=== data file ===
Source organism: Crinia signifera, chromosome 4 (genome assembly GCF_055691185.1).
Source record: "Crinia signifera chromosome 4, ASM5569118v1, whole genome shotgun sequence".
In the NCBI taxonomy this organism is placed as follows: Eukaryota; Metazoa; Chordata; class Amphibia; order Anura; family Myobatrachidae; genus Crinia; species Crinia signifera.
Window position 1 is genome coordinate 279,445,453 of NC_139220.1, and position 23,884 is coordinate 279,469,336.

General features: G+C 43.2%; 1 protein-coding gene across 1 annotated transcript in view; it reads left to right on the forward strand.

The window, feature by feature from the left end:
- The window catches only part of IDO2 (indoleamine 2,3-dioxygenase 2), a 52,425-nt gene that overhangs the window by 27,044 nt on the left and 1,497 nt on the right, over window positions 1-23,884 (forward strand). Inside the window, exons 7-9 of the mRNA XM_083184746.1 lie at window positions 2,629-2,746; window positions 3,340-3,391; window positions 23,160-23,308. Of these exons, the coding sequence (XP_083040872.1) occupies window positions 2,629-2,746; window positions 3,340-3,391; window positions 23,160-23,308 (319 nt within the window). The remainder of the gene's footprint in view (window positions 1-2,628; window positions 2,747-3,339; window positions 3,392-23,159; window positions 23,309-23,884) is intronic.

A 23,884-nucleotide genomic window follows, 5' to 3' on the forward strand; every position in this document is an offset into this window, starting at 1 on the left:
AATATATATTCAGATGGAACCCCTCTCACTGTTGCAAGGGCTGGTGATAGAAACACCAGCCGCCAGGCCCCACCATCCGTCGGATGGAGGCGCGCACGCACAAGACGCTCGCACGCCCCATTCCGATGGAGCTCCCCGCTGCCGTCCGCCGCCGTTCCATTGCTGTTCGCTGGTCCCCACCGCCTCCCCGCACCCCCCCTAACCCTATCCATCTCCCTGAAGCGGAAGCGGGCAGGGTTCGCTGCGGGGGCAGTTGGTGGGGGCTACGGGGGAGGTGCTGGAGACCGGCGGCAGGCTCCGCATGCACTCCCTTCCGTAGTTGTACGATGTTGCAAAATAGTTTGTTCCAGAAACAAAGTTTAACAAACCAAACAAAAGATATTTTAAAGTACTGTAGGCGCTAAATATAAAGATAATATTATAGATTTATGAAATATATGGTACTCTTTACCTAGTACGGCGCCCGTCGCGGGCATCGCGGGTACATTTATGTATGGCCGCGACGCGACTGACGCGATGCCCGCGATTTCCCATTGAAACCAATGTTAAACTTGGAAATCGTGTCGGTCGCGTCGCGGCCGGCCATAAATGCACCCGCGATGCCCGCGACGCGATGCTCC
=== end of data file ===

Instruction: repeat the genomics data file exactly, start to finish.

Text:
Source organism: Crinia signifera, chromosome 4 (genome assembly GCF_055691185.1).
Source record: "Crinia signifera chromosome 4, ASM5569118v1, whole genome shotgun sequence".
In the NCBI taxonomy this organism is placed as follows: Eukaryota; Metazoa; Chordata; class Amphibia; order Anura; family Myobatrachidae; genus Crinia; species Crinia signifera.
Window position 1 is genome coordinate 279,445,453 of NC_139220.1, and position 23,884 is coordinate 279,469,336.

General features: G+C 43.2%; 1 protein-coding gene across 1 annotated transcript in view; it reads left to right on the forward strand.

The window, feature by feature from the left end:
- The window catches only part of IDO2 (indoleamine 2,3-dioxygenase 2), a 52,425-nt gene that overhangs the window by 27,044 nt on the left and 1,497 nt on the right, over window positions 1-23,884 (forward strand). Inside the window, exons 7-9 of the mRNA XM_083184746.1 lie at window positions 2,629-2,746; window positions 3,340-3,391; window positions 23,160-23,308. Of these exons, the coding sequence (XP_083040872.1) occupies window positions 2,629-2,746; window positions 3,340-3,391; window positions 23,160-23,308 (319 nt within the window). The remainder of the gene's footprint in view (window positions 1-2,628; window positions 2,747-3,339; window positions 3,392-23,159; window positions 23,309-23,884) is intronic.

A 23,884-nucleotide genomic window follows, 5' to 3' on the forward strand; every position in this document is an offset into this window, starting at 1 on the left:
AATATATATTCAGATGGAACCCCTCTCACTGTTGCAAGGGCTGGTGATAGAAACACCAGCCGCCAGGCCCCACCATCCGTCGGATGGAGGCGCGCACGCACAAGACGCTCGCACGCCCCATTCCGATGGAGCTCCCCGCTGCCGTCCGCCGCCGTTCCATTGCTGTTCGCTGGTCCCCACCGCCTCCCCGCACCCCCCCTAACCCTATCCATCTCCCTGAAGCGGAAGCGGGCAGGGTTCGCTGCGGGGGCAGTTGGTGGGGGCTACGGGGGAGGTGCTGGAGACCGGCGGCAGGCTCCGCATGCACTCCCTTCCGTAGTTGTACGATGTTGCAAAATAGTTTGTTCCAGAAACAAAGTTTAACAAACCAAACAAAAGATATTTTAAAGTACTGTAGGCGCTAAATATAAAGATAATATTATAGATTTATGAAATATATGGTACTCTTTACCTAGTACGGCGCCCGTCGCGGGCATCGCGGGTACATTTATGTATGGCCGCGACGCGACTGACGCGATGCCCGCGATTTCCCATTGAAACCAATGTTAAACTTGGAAATCGTGTCGGTCGCGTCGCGGCCGGCCATAAATGCACCCGCGATGCCCGCGACGCGATGCTCC